Vitamin D plays a role in the absorption of calcium, immune function, and muscle inflammation. Low levels can decrease physical performance and increase the incidence of stress fractures. Most of the population have sub-optimal levels of vitamin D due to a lack of sunlight; these low levels are more pronounced in the winter months and if a majority of training takes place indoors.

Antioxidants 

Athletes may have an increased need for vitamin C, E and A, and polyphenols. Prolonged exercise causes oxidative stress on a cellular level and the need for antioxidants heightens. Oxidative stress can lead to muscular damage and accelerated fatigue, which is not ideal for an athlete looking to perform at their best. Introducing antioxidants into their diet will reduce oxidative stress and therefore detrimental effects against sporting performance. Research has shown a reduction in muscle damage following a marathon race when supplementing with vitamin E and C, demonstrating a prevalence for supplementation among athletes.  

 

Polyphenols are compounds found in many plants, fruits, vegetables, and even chocolate! They greatly benefit health and protect against degenerative diseases. There is a great interest in the potential of polyphenols to prevent oxidative stress and modulate athletic performance. Recent evidence suggests that foods high in polyphenols can accelerate recovery after exercise and therefore a crucial role in athletic performance. Research has also demonstrated an increase in endurance and repeated sprint ability.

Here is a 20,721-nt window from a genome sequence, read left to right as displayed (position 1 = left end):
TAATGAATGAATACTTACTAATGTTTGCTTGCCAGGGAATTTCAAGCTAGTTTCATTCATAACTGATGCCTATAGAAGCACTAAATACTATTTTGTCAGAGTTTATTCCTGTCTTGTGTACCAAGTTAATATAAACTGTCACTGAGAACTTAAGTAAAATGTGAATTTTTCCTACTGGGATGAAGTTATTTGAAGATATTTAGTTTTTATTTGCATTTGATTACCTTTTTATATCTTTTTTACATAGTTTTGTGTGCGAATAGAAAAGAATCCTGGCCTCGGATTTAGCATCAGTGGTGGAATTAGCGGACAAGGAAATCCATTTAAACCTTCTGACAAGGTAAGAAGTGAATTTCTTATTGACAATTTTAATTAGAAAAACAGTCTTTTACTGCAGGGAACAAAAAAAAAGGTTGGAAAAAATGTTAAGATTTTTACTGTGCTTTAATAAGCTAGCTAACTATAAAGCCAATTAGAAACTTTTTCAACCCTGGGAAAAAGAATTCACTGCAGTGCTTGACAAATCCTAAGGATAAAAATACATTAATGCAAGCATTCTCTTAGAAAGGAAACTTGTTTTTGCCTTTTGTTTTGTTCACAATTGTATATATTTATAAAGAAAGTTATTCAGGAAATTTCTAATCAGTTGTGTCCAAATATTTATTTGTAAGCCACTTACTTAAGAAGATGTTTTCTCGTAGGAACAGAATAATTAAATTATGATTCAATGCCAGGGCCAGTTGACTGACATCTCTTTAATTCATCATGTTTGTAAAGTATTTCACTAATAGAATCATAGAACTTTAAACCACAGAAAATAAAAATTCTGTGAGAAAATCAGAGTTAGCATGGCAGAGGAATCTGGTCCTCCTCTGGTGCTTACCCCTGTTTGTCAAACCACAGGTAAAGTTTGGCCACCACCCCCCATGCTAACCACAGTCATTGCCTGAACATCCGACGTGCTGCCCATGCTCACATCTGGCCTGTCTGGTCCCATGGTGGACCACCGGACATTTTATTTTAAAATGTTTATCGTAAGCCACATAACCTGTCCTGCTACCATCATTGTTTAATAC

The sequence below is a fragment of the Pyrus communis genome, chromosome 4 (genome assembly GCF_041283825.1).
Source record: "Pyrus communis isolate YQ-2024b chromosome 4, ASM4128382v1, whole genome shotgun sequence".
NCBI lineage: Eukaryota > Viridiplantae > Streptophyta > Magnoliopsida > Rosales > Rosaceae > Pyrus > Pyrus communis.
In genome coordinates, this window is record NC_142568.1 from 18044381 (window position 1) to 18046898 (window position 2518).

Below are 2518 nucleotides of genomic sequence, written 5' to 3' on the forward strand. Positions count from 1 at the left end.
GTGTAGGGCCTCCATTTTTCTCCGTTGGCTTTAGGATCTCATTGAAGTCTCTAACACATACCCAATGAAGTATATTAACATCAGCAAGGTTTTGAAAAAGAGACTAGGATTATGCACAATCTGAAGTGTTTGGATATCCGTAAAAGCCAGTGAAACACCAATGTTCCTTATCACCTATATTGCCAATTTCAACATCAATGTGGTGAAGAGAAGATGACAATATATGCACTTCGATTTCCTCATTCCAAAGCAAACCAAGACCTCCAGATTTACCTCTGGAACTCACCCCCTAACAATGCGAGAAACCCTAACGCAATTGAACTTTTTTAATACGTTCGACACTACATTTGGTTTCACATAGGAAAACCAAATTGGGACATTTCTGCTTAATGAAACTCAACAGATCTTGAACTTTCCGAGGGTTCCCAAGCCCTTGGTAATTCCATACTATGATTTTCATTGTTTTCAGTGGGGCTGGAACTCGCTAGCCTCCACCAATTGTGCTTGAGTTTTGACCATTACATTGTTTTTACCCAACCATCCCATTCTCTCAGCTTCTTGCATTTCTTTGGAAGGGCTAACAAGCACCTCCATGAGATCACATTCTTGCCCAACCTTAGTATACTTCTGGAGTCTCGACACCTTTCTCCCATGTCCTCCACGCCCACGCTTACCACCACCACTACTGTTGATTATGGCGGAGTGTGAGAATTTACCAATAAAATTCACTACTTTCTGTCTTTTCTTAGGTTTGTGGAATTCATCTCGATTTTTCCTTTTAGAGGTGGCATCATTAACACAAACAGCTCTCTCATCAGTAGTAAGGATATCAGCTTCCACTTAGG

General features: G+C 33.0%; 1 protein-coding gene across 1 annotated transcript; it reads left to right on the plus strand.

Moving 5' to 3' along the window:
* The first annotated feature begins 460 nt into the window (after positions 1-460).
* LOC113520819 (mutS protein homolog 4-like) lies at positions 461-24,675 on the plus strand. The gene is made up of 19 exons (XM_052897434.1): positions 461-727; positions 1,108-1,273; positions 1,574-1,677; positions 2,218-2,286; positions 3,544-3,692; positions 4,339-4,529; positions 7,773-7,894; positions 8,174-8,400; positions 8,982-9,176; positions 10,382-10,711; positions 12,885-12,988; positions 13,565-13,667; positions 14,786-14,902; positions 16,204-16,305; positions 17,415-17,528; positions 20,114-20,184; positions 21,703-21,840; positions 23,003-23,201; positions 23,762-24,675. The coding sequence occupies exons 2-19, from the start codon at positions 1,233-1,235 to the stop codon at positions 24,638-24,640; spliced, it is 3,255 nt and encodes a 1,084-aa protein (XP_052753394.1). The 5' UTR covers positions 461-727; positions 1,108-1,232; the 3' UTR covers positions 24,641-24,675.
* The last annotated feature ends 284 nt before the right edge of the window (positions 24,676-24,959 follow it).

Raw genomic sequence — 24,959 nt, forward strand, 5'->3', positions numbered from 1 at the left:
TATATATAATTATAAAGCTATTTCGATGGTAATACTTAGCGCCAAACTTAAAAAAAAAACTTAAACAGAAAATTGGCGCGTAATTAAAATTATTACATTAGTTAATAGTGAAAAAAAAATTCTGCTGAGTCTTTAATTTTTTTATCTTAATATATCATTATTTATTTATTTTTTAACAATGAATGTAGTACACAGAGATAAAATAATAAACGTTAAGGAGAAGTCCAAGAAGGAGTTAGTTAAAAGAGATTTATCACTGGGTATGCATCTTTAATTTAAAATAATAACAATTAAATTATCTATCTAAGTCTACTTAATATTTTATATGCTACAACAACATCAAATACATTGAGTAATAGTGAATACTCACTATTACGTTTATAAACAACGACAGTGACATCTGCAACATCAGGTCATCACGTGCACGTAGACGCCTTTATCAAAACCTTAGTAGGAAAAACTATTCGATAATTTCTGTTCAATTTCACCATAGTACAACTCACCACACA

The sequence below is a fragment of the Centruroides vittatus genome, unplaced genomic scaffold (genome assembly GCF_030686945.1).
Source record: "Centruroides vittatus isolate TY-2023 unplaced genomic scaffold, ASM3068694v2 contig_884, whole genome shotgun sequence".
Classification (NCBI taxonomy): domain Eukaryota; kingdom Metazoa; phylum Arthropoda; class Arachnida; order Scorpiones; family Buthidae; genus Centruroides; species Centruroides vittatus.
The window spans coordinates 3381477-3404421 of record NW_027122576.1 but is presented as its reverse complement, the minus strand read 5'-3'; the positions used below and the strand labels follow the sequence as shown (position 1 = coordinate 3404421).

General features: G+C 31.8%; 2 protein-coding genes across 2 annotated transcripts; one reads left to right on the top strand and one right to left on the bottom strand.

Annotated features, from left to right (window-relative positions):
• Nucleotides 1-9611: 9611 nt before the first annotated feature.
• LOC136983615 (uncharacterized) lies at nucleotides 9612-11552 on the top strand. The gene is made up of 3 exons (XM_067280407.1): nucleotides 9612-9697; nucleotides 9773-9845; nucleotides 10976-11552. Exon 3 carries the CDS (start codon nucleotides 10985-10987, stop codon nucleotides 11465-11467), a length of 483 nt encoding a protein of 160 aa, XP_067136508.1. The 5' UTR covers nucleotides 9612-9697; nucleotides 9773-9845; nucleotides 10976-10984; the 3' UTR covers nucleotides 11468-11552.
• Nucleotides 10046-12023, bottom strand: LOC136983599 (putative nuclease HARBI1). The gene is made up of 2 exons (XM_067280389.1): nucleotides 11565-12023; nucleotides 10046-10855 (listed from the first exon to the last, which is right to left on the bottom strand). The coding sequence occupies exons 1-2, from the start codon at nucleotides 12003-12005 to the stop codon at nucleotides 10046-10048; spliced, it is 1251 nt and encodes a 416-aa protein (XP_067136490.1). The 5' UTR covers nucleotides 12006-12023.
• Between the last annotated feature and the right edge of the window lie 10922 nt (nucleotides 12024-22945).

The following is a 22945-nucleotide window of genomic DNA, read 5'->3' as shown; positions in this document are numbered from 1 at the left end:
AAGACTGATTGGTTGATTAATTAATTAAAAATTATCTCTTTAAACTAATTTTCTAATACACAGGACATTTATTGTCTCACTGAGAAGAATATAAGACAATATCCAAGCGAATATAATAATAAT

Vitamin B

B vitamins hold a multitude of benefits from energy production to immune system support. Thiamine, riboflavin, and B12 are particularly important in producing red blood cells and improving the metabolism and absorption of food for energy production, this is crucial for athletes to maximise energy levels and therefore avoid fatigue. The formation of new red blood cells improves oxygen carrying capacity of the blood, which has been shown to improve athletic performance. Our bodies cannot make vitamin B12 so it must be obtained through our diet, those on a plant-based diet may struggle to reach B12 requirements, which is where a multi-nutrient comes into play.

 

There are no official guidelines specific to athletes at this time, so individualised guidance is needed. It is safe to say that athletes should look to maximise their vitamin and mineral levels to ensure optimal health and performance. 

 

Choosing a multi-nutrient supplement

 

When choosing a multi-nutrient supplement, opt for a ‘real food’ supplement, with natural food extracts, containing no faux chemical alternatives. A nutritional super blend such as Good Green Vitality is more than ideal for filling the gaps. With over 75 ingredients, it is a complex formula made up of a base of greens, fruit, and vegetables, fortified with vitamins, minerals, and other essential nutrients in their most bioavailable forms. Containing ingredients which address all our metabolic pathways: energy, digestion, immunity, stress and cognitive. Good Green Vitality includes probiotics, digestive enzymes, additional antioxidants, adaptogenic herbs, CoQ10, Alpha Lipoic Acid and much more – none of which are found in a standard multi-vitamin.